Investors have pumped $2.2 billion into the listed property sector in a sign of renewed hope a successful coronavirus vaccine trial will allow workers to return to offices and shoppers to malls sooner than expected.
In a busy day of trade on Tuesday, shares in mall landlords soared more than 10 per cent on the ASX after Pfizer and BioNTech released news their COVID-19 vaccine achieved a success rate of more than 90 per cent in preventing infections.
Shares in retail and office property companies have mostly been negatively impacted by COVID-19, with prices slumping between 33 per cent and 43 per cent from their February highs.
But news of an effective vaccine saw office owners such as Dexus, Mirvac, Charter Hall, GPT and Centuria’s office funds move back into the spotlight. The ASX’s REIT index rose 2 per cent Tuesday, outperforming the overall market’s 0.7 per cent gain.
Grant Berry, head of real estate at SG Hiscock, said the renewed confidence was a shift in sentiment for REITs, which he expects will continue.
“I see this has the potential to be a rotation story into real assets, with more confidence the COVID-19 situation and positive developments in the vaccine will accelerate the shift back to normality,” Mr Berry said.
REITs are starting to offer earnings guidance again and valuers may look at their assets with less negativity during the next round of valuations, he said.
Shares in retail landlords Scentre and Vicinity leapt 13.7 per cent and 14.2 per cent respectively as the good news rolled through the sector.
But, having been the darling of the market during the pandemic, industrial landlords like Goodman lost ground on the premise consumers may opt less for online and more for bricks and mortar malls.
In a note to clients early Tuesday, Macquarie Equities’ Stuart McLean said the American S&P 500 index had risen 2.7 per cent on the back of the news, with the REIT sector rising 4.3 per cent.
Mr McLean said the dispersion in REIT performance in the US was stark, albeit unsurprising, with retail REITs surging 23.5 per cent and office REITs lifting 13.4 per cent, while industrial REITs fell 2.7 per cent.
“We previously adopted a barbell strategy in the REIT sector, with outperform recommendations across both value and growth,” he said.
Office stocks, such as GPT and Lendlease, and retail landlords Vicinity and Scentre are likely to benefit most from a vaccine in the short term.
“While growth stocks are likely to see some weakness, we still see attractive medium-term outlooks for Goodman and Charter Hall,” Mr McLean said.
Another analyst said retail landlords were the main beneficiaries of the vaccine news as shoppers will be able to flock to malls, not just to shop, but also to eat in the food courts and go to the cinemas.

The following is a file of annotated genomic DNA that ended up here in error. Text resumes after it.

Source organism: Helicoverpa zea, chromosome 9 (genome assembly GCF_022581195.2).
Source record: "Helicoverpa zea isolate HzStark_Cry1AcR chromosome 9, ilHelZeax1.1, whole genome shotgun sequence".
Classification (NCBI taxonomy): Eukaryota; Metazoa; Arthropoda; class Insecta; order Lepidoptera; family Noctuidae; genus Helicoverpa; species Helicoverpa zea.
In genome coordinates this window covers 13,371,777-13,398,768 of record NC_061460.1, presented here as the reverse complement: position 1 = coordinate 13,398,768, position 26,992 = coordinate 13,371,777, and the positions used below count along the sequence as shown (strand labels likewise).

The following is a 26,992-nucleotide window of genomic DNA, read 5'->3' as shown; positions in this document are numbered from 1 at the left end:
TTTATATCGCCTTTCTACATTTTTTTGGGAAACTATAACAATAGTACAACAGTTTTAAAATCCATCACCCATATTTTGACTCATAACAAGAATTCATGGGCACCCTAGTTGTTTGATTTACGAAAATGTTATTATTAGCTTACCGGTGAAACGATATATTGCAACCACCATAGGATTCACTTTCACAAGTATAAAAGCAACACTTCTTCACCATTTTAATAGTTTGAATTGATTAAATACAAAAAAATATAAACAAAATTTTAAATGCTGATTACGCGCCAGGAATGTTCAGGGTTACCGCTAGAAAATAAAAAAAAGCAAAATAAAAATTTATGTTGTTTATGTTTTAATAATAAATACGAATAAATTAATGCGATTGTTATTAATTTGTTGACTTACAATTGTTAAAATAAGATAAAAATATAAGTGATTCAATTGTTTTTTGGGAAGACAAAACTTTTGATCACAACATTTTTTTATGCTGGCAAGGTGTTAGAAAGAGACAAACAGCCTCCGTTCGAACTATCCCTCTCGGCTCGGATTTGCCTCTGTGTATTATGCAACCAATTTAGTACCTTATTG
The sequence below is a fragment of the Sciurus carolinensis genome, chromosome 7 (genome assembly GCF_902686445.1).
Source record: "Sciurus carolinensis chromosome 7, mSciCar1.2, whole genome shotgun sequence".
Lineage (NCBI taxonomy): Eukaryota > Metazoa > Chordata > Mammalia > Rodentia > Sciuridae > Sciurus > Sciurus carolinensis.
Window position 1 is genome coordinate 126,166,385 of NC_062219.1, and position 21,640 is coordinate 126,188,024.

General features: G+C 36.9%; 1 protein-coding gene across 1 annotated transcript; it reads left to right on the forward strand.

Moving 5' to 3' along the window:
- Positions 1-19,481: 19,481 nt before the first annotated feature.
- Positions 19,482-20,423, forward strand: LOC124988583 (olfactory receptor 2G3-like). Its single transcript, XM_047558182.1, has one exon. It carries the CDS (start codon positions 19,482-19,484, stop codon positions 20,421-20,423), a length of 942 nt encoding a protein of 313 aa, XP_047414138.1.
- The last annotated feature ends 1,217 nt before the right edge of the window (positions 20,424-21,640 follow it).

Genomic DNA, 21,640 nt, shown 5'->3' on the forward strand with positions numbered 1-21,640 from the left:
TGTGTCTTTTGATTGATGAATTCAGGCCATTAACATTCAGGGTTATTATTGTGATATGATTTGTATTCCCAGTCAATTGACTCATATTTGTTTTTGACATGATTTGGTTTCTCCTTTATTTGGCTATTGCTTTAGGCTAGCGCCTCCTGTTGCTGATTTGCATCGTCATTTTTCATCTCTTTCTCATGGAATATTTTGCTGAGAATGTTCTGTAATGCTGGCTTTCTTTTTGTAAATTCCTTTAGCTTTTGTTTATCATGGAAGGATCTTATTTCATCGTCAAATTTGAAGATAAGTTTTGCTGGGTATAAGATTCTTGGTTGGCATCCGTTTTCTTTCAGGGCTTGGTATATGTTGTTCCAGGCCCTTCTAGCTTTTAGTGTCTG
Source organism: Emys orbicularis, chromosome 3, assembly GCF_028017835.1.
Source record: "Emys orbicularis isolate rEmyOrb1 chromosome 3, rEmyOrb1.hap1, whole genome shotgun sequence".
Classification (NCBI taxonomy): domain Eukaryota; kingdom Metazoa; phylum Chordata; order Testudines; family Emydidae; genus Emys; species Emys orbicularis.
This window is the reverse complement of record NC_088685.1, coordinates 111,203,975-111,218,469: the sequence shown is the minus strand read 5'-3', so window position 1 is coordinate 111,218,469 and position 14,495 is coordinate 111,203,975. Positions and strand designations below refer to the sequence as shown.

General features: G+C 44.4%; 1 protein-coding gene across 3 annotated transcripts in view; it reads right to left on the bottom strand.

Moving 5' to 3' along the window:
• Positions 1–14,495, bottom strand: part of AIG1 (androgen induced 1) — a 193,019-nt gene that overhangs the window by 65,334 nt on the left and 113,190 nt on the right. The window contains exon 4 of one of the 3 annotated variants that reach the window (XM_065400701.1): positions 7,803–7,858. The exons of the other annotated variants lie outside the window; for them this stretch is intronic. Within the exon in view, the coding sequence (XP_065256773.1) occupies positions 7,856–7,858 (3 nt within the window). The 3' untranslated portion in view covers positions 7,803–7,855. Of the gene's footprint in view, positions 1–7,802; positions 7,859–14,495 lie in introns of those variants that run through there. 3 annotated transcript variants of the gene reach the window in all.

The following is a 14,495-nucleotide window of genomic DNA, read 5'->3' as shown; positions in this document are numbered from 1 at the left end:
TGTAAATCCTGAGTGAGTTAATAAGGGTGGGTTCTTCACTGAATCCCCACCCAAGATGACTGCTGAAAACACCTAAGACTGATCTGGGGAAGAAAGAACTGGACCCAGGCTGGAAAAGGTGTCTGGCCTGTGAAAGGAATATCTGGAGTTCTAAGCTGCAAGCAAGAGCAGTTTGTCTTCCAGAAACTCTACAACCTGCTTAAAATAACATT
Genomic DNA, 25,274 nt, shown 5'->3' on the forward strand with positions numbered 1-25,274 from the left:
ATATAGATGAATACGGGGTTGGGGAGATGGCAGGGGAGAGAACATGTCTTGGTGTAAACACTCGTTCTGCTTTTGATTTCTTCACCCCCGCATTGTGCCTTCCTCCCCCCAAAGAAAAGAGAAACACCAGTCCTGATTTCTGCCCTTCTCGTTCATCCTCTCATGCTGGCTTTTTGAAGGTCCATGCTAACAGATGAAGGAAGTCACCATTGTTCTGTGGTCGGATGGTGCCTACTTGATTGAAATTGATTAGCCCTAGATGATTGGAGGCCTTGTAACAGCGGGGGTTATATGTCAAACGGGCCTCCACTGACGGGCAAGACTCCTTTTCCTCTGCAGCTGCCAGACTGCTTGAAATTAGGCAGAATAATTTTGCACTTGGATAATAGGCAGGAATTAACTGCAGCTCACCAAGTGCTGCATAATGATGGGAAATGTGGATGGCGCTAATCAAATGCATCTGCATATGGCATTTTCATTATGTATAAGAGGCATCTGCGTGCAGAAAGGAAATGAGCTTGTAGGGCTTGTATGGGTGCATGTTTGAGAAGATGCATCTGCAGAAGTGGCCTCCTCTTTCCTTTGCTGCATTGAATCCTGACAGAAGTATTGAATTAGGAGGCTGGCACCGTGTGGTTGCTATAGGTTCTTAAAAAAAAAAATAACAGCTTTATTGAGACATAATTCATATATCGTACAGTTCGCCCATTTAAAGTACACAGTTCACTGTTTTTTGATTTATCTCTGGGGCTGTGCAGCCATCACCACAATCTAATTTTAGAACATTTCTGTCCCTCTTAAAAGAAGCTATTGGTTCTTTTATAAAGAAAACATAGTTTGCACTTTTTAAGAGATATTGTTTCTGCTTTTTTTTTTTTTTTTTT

Office markets are undergoing a structural change and most companies will need to offer a hybrid working from home and office model to retain and attract staff in the future, they said.
The post “Investors pump $2b into property stocks on COVID vaccine update” by Carolyn Cummins appeared first on the brisbanetimes.com.au Blog
Yeronga trophy home fronting the Brisbane River listed
A riverfront Yeronga, Queensland trophy home has been listed without a price guide.
The five bedroom, five bathroom abode is being marketed by Heath Williams and Nick Hurwood of Place.
Situated at 363 Brisbane Corso, the tri-level home fronts the Brisbane River.
Set on 916 sqm, it features two swimming pools and a private boat pontoon.
Other features include full-height stacked glass sliding doors opening out to a covered balcony which capture sweeping Brisbane River views as well as a ground-level rumpus or games room equipped with a bar, a projector and a linked balcony.
It is located seven kilometres from the CBD.
The post “Yeronga trophy home fronting the Brisbane River listed” appeared first on the propertyobserver.com.au Blog
Brisbane houses solid but inner-city unit market oversupplied: RiskWise
The impact of COVID-19 on the property market is greatly varied across this large state.
COVID-19 has significantly increased the unemployment rate in Queensland with a greater impact on regional areas, particularly those with a heavy reliance on tourism. As of August 2020, the unemployment rate was 7.5 per cent.
The sustained period of the border closure between Queensland and other states has been a contributing factor to the already substantial impact of COVID-19. This is due to the strong connection between Queensland and New South Wales and, to a lesser extent, Victoria.
COVID-19 has helped strengthen ‘work from home’ opportunities, meaning owner-occupiers can take advantage of ‘lifestyle’ prospects instead of being tied to employment hubs.
Before COVID-19 hit, there was already a strong trend of sea- and tree-change homebuyers looking for the best of all worlds – lifestyle, accessibility to employment hubs and affordable housing.
In Queensland, the areas that attract those lifestyle buyers include the Gold Coast and Sunshine Coast.
Beachside suburbs especially outperform the market as they offer fantastic lifestyle opportunities.
However, while solid house price growth may be experienced in Brisbane, the inner-city unit market remains oversupplied and, therefore, high risk.
The post “Brisbane houses solid but inner-city unit market oversupplied: RiskWise” appeared first on the propertyobserver.com.au Blog
Whitsundays prestige market strong amid COVID uncertainty: HTW
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